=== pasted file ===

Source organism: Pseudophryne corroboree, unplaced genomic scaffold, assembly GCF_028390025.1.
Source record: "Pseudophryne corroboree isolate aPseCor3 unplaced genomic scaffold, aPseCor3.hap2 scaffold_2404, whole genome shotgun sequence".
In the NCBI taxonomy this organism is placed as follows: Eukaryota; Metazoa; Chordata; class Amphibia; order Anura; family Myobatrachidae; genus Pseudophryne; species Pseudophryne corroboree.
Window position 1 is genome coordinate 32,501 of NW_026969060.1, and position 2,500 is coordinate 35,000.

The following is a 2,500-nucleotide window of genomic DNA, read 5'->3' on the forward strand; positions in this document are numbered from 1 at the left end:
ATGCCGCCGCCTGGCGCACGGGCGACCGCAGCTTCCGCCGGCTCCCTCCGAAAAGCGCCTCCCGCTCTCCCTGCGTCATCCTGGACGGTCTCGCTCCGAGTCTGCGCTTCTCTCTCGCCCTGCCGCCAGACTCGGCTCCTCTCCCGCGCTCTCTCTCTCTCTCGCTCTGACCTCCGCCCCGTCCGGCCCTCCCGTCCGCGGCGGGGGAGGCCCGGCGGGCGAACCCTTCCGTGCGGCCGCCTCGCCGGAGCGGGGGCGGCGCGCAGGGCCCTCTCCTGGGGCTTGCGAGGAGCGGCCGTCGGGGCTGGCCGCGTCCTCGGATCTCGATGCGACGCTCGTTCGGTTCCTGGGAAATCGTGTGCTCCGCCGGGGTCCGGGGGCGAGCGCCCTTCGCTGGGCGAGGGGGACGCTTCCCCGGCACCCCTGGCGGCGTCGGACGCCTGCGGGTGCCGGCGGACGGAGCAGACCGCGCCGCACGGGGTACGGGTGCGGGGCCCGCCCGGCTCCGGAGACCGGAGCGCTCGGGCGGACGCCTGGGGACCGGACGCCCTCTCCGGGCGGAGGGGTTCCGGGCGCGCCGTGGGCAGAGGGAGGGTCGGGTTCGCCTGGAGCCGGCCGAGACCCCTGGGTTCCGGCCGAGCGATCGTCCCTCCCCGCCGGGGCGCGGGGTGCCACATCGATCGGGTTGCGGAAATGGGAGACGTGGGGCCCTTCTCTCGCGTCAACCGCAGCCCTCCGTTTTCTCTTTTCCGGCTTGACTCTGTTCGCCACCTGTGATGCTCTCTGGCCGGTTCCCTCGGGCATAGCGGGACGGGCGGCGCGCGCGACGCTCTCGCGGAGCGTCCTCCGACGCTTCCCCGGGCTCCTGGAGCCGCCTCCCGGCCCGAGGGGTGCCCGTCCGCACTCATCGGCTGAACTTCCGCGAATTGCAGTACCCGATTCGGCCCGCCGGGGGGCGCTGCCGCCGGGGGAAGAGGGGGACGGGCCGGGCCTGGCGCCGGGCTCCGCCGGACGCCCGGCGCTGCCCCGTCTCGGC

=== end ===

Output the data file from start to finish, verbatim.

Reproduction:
Source organism: Pseudophryne corroboree, unplaced genomic scaffold, assembly GCF_028390025.1.
Source record: "Pseudophryne corroboree isolate aPseCor3 unplaced genomic scaffold, aPseCor3.hap2 scaffold_2404, whole genome shotgun sequence".
In the NCBI taxonomy this organism is placed as follows: Eukaryota; Metazoa; Chordata; class Amphibia; order Anura; family Myobatrachidae; genus Pseudophryne; species Pseudophryne corroboree.
Window position 1 is genome coordinate 32,501 of NW_026969060.1, and position 2,500 is coordinate 35,000.

The following is a 2,500-nucleotide window of genomic DNA, read 5'->3' on the forward strand; positions in this document are numbered from 1 at the left end:
ATGCCGCCGCCTGGCGCACGGGCGACCGCAGCTTCCGCCGGCTCCCTCCGAAAAGCGCCTCCCGCTCTCCCTGCGTCATCCTGGACGGTCTCGCTCCGAGTCTGCGCTTCTCTCTCGCCCTGCCGCCAGACTCGGCTCCTCTCCCGCGCTCTCTCTCTCTCTCGCTCTGACCTCCGCCCCGTCCGGCCCTCCCGTCCGCGGCGGGGGAGGCCCGGCGGGCGAACCCTTCCGTGCGGCCGCCTCGCCGGAGCGGGGGCGGCGCGCAGGGCCCTCTCCTGGGGCTTGCGAGGAGCGGCCGTCGGGGCTGGCCGCGTCCTCGGATCTCGATGCGACGCTCGTTCGGTTCCTGGGAAATCGTGTGCTCCGCCGGGGTCCGGGGGCGAGCGCCCTTCGCTGGGCGAGGGGGACGCTTCCCCGGCACCCCTGGCGGCGTCGGACGCCTGCGGGTGCCGGCGGACGGAGCAGACCGCGCCGCACGGGGTACGGGTGCGGGGCCCGCCCGGCTCCGGAGACCGGAGCGCTCGGGCGGACGCCTGGGGACCGGACGCCCTCTCCGGGCGGAGGGGTTCCGGGCGCGCCGTGGGCAGAGGGAGGGTCGGGTTCGCCTGGAGCCGGCCGAGACCCCTGGGTTCCGGCCGAGCGATCGTCCCTCCCCGCCGGGGCGCGGGGTGCCACATCGATCGGGTTGCGGAAATGGGAGACGTGGGGCCCTTCTCTCGCGTCAACCGCAGCCCTCCGTTTTCTCTTTTCCGGCTTGACTCTGTTCGCCACCTGTGATGCTCTCTGGCCGGTTCCCTCGGGCATAGCGGGACGGGCGGCGCGCGCGACGCTCTCGCGGAGCGTCCTCCGACGCTTCCCCGGGCTCCTGGAGCCGCCTCCCGGCCCGAGGGGTGCCCGTCCGCACTCATCGGCTGAACTTCCGCGAATTGCAGTACCCGATTCGGCCCGCCGGGGGGCGCTGCCGCCGGGGGAAGAGGGGGACGGGCCGGGCCTGGCGCCGGGCTCCGCCGGACGCCCGGCGCTGCCCCGTCTCGGC